Saturday, January 5, 2013
Ultraviolet (Ultraviolet, #1) by R.J. Anderson
Ultraviolet by R.J. Anderson
Once upon a time there was a girl who was special.
This is not her story.
Unless you count the part where I killed her.
Sixteen-year-old Alison has been sectioned in a mental institute for teens, having murdered the most perfect and popular girl at school. But the case is a mystery: no body has been found, and Alison’s condition is proving difficult to diagnose. Alison herself can’t explain what happened: one minute she was fighting with Tori—the next she disintegrated. Into nothing. But that’s impossible. Right?
My rating: 4 of 5 stars
I thought I knew where things were going. And boy, was I wrong! Except damn me, if I am not impressed! Ultraviolet was different and takes things to such a different place from whence it began, that I could not believe the turns it took.
First off, her condition and the way bits of it are worked into the story? The whole tasting words and seeing sounds? All that's put forth in such a different way that things are surprisingly... beautiful. Yes, I say 'beautiful' as there's no other way to put it. Her world and it truly is her world is different; filled to the limit with the remarkably unique.
Second, she's not alone... the people she finds herself surrounded with each have a story unshared. It's exactly as Faraday says it: they've all a story their own. stories that once shared adds some much needed clarity to who they are. Like Kirk whi isn't just the kid with an unreliable 'R' in the middle of his name or like her mother who isn't just the cold heartless b**** we all take her for. They all act the way they do for one reason or another (granted some reasons/backstories make more sense than others.)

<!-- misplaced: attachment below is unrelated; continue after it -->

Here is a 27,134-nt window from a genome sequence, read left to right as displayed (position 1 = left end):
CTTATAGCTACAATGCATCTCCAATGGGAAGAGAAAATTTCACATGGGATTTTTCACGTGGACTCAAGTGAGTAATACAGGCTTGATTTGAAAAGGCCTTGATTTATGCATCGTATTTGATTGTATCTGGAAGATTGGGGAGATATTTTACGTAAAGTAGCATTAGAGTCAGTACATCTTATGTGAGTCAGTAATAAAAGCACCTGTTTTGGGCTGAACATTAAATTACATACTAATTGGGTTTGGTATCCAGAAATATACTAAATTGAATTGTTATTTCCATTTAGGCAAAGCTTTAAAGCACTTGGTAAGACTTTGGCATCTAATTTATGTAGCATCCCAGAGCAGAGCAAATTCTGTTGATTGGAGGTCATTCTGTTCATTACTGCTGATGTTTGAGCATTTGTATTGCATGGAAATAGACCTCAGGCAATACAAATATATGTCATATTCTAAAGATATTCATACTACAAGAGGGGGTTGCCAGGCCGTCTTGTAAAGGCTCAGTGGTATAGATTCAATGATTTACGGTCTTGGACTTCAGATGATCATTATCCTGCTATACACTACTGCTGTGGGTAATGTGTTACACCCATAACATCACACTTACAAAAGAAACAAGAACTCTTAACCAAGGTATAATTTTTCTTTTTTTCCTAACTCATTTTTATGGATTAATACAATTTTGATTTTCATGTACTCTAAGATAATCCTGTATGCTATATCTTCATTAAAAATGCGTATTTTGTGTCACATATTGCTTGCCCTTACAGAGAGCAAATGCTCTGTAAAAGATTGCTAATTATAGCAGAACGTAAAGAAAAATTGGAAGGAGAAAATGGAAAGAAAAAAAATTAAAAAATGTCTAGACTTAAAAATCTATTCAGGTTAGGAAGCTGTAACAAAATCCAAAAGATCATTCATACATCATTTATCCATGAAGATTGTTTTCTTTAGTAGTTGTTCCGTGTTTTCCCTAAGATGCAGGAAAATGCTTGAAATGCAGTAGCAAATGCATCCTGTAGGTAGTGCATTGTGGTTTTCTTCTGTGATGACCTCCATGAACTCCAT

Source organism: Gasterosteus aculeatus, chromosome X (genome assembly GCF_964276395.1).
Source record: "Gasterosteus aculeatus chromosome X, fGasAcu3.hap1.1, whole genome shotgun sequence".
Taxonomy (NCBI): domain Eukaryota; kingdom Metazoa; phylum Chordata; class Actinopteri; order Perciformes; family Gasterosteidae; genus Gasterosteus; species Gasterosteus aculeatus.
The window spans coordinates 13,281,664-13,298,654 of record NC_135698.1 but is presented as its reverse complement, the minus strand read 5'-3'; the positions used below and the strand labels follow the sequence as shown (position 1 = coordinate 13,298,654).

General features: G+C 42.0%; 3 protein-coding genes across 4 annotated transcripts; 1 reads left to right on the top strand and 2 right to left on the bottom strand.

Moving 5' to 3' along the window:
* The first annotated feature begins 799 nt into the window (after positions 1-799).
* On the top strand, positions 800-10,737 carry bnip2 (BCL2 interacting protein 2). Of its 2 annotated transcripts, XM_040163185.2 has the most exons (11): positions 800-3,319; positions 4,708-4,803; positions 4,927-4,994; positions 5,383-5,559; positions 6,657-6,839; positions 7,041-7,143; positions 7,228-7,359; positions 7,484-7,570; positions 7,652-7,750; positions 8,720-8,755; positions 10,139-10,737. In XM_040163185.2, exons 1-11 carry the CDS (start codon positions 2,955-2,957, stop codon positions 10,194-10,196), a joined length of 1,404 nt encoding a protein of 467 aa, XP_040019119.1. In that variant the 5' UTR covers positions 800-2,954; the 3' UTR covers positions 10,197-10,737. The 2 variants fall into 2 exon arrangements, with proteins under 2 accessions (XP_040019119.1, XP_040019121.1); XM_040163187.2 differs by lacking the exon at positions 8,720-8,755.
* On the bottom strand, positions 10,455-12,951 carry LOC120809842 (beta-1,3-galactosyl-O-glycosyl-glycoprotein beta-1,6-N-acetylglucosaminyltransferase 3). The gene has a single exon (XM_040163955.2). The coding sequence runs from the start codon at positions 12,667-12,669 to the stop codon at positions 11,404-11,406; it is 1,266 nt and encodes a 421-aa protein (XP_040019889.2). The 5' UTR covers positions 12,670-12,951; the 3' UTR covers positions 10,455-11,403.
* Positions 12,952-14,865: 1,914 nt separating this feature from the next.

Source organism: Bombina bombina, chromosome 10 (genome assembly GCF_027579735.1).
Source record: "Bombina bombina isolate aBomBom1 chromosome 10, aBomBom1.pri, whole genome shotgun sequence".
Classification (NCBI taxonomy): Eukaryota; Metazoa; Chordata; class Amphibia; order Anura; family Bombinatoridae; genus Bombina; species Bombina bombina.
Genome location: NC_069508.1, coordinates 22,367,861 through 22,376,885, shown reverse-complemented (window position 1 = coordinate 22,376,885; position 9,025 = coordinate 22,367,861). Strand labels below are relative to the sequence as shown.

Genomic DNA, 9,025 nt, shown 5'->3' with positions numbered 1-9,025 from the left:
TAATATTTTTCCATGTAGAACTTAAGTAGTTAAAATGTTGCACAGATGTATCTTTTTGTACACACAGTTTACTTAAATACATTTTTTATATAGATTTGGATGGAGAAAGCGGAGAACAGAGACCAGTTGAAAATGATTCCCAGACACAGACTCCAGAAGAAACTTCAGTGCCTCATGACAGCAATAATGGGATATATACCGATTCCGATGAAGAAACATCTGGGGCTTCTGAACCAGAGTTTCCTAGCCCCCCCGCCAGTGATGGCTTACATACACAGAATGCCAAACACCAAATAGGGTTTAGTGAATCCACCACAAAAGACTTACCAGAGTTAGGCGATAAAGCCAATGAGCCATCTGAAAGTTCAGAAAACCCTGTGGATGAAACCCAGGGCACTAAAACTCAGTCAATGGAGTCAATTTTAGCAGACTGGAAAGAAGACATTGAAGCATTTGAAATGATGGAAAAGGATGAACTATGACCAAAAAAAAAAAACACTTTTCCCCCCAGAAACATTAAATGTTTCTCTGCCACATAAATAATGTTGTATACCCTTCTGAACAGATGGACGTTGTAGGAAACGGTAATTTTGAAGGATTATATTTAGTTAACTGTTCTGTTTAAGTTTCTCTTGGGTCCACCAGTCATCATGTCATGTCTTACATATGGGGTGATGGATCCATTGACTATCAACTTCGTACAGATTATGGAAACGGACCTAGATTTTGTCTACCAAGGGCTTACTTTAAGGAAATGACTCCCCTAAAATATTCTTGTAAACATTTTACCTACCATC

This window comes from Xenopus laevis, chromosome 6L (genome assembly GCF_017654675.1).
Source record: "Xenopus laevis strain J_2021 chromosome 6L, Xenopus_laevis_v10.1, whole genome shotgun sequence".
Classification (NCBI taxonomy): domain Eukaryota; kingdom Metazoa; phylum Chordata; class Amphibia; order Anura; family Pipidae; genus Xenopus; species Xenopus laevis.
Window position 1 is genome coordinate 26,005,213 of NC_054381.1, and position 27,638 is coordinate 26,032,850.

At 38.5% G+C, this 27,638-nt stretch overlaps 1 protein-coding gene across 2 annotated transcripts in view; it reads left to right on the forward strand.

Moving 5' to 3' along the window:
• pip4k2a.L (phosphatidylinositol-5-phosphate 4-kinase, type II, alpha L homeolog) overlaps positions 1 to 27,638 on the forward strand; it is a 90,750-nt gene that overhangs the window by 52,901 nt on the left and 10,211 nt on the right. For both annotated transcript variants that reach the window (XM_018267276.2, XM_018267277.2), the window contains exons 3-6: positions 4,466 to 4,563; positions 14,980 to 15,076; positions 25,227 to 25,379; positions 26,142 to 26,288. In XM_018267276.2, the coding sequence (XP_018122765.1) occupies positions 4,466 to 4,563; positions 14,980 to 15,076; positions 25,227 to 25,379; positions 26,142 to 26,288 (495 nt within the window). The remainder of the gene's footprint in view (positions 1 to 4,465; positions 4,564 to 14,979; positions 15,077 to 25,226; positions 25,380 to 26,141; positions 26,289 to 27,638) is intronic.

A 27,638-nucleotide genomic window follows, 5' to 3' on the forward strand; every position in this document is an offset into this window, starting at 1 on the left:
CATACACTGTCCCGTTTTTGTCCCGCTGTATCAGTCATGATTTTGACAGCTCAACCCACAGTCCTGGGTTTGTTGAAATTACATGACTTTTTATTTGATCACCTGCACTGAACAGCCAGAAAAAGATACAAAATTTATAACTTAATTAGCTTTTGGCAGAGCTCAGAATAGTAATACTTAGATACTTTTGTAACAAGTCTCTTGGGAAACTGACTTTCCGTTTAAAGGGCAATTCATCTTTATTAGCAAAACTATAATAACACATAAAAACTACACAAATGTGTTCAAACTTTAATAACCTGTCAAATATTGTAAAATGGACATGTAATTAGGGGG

Then Faraday... I like how the girl does not hold back on certain things here (him) because from the start her self control and her hiding are what's evident about her, but with him in the picture there's none of that. And it's surprising but not completely so. A Favorite moment in this one is her waxing poetic about him narrating the rest of her life simply because his voice was so delicious. A far cry from the girl who thinks herself (not) crazy and trying to fly under the radar, yes?
Now, goodness me! But the writing in this one! The story too! I love, I love. love.love the fact that Ultraviolet is likely the last book I read this year!
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